CEE awarded four new CARD projects

Jun 21, 2019

The Minnesota Department of Commerce recently awarded four Conservation Applied Research and Development (CARD) grants to CEE’s research staff.

CARD funds are used to “identify new technologies or strategies to maximize energy savings, improve the effectiveness of energy conservation programs, or document carbon dioxide reductions from energy conservation projects.” CARD grants exist because the Next Generation Energy Act of 2007 named energy conservation as a key resource to reach the state’s goal of 1.5 percent annual emissions reductions.

$3.6 million is rewarded to projects each year through a request for proposal process (including $1 million for the Center for Sustainable Building Research and Clean Energy Research Teams specifically). In 2019, there were 45 applicants and 12 grants were awarded  — four of which went to CEE’s researchers, for a total of over $1 million. CEE’s new projects vary in timeline and scope, but all of them revolve around innovative energy efficiency measures and technologies.
 

Revealing New Strategic Market Opportunities for High-Performance Envelope Retrofits

Project lead: Josh Quinnell, Senior Research Engineer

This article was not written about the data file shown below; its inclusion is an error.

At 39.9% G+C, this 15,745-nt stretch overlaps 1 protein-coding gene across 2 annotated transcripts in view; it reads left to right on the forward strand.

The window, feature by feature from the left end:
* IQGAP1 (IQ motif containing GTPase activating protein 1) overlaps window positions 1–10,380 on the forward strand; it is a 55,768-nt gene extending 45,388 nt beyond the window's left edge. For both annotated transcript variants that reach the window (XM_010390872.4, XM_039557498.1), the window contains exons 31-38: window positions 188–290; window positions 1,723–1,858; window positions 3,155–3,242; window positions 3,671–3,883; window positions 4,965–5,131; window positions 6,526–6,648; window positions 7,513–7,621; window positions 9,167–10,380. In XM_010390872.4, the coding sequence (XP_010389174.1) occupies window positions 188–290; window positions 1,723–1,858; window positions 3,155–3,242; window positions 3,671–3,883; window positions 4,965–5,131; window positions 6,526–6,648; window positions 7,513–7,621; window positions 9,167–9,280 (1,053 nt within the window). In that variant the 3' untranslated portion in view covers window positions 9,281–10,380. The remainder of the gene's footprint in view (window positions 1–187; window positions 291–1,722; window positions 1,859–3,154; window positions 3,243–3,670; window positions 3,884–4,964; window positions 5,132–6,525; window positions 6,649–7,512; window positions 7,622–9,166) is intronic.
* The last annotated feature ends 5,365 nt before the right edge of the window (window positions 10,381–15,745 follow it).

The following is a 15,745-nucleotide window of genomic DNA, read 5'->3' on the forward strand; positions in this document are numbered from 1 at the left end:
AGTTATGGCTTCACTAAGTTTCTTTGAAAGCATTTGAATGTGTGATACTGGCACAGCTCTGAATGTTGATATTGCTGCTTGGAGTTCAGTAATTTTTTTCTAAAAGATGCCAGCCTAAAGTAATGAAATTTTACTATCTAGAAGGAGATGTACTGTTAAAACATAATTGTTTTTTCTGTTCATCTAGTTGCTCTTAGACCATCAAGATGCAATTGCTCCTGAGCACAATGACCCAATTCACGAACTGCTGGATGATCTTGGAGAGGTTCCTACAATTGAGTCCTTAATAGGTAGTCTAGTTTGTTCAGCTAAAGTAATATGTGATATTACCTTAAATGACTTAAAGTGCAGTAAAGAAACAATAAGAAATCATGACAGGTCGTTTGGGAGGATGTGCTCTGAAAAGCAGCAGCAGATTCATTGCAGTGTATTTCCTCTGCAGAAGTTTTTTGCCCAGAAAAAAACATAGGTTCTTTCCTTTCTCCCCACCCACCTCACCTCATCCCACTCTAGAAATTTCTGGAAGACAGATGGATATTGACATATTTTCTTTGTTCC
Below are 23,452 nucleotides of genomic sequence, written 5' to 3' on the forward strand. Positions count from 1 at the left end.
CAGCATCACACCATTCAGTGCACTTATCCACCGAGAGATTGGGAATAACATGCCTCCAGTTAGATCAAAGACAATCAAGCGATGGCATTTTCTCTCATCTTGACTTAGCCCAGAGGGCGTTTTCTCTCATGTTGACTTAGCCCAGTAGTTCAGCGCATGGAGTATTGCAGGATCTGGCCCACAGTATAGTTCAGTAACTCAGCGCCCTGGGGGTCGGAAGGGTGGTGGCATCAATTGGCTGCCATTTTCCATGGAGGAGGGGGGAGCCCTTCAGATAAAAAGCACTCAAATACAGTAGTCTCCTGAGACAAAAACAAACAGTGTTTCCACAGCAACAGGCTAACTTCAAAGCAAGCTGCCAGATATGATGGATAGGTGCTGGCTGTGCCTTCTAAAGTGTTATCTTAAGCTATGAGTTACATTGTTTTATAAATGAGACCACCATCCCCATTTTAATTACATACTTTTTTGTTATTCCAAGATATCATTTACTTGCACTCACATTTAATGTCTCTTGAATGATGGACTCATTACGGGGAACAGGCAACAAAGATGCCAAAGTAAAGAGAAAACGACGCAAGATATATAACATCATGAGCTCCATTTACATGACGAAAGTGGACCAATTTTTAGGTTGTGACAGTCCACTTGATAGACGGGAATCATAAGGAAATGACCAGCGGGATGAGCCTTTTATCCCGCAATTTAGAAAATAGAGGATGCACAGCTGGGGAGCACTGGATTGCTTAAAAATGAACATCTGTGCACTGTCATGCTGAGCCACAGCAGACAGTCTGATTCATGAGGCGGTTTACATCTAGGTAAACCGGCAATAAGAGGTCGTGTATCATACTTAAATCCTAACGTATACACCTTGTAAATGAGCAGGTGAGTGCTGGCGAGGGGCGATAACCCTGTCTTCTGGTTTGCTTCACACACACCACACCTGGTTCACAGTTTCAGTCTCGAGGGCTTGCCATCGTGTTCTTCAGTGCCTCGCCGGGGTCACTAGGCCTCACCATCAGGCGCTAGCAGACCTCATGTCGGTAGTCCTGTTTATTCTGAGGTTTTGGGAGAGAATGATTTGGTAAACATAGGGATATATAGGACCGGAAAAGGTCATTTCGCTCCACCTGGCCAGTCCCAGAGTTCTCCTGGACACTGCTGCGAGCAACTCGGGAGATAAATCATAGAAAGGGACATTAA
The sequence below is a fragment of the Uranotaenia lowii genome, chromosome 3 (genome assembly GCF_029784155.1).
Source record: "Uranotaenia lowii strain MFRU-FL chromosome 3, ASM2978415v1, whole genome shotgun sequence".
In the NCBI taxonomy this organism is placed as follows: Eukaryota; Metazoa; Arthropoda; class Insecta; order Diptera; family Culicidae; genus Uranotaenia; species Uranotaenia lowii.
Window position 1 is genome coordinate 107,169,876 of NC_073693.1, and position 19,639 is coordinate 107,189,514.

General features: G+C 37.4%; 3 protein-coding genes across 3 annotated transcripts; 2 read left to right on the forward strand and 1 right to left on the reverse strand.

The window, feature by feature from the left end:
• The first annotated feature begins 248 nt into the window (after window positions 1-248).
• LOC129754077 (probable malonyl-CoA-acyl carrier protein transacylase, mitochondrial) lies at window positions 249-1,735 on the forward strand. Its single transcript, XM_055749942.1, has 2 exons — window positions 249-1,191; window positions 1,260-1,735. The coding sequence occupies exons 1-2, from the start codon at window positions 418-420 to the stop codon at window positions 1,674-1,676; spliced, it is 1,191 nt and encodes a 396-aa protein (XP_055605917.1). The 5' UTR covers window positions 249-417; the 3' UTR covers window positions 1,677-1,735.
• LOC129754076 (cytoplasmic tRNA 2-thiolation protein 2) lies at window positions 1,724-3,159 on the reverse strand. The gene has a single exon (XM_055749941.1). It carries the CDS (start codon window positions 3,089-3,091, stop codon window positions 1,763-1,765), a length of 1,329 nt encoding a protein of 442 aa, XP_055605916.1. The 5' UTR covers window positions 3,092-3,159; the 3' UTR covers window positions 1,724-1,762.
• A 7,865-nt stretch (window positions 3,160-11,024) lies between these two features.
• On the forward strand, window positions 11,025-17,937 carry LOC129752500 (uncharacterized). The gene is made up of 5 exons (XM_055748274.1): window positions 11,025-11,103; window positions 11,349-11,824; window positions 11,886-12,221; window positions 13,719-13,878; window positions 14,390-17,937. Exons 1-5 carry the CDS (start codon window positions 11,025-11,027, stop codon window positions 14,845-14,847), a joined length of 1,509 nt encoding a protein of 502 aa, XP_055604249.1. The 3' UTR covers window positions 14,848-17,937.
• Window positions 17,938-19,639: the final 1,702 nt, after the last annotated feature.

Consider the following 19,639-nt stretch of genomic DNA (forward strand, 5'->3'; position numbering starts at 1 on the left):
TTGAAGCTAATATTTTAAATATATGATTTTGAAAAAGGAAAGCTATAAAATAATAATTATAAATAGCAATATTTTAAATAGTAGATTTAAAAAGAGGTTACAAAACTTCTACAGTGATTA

Grant amount: $120,170
This project will assess the opportunities for state-of-the-art, high-performance envelope retrofits on existing single-family homes. Researchers will identify new opportunities to incorporate such envelope retrofits at lower cost, thereby offering existing buildings a feasible pathway to high performance.
 

Commercial and Industrial Refrigeration Market Assessment

Project lead: Russ Landry, Senior Mechanical Engineer
Grant amount: $226,850
This market study will generate comprehensive information on refrigeration measures and programs in Minnesota's grocery stores, ice arenas, and facilities that store or process cold foods or beverages to help programs increase the savings realized in this sector.
 

Optimized Installations of Air Source Heat Pumps for Single-Family Homes

Project lead: Ben Schoenbauer, Senior Research Engineer
Grant amount: $360,707
The study will develop and validate design, installation, and operational protocols necessary for cold climate air source heat pumps to achieve high market acceptance and maximum energy savings in single-family homes.
 

Ductless Cold Climate Heat Pumps for Multifamily Applications

Project lead: Ben Schoenbauer, Senior Research Engineer
Grant amount: $343,940
This study will measure the performance, energy savings, and customer acceptance of ductless cold climate air source heat pumps in the multifamily sector and establish installation protocols to ensure the realization of the technology’s full savings and efficiency potential.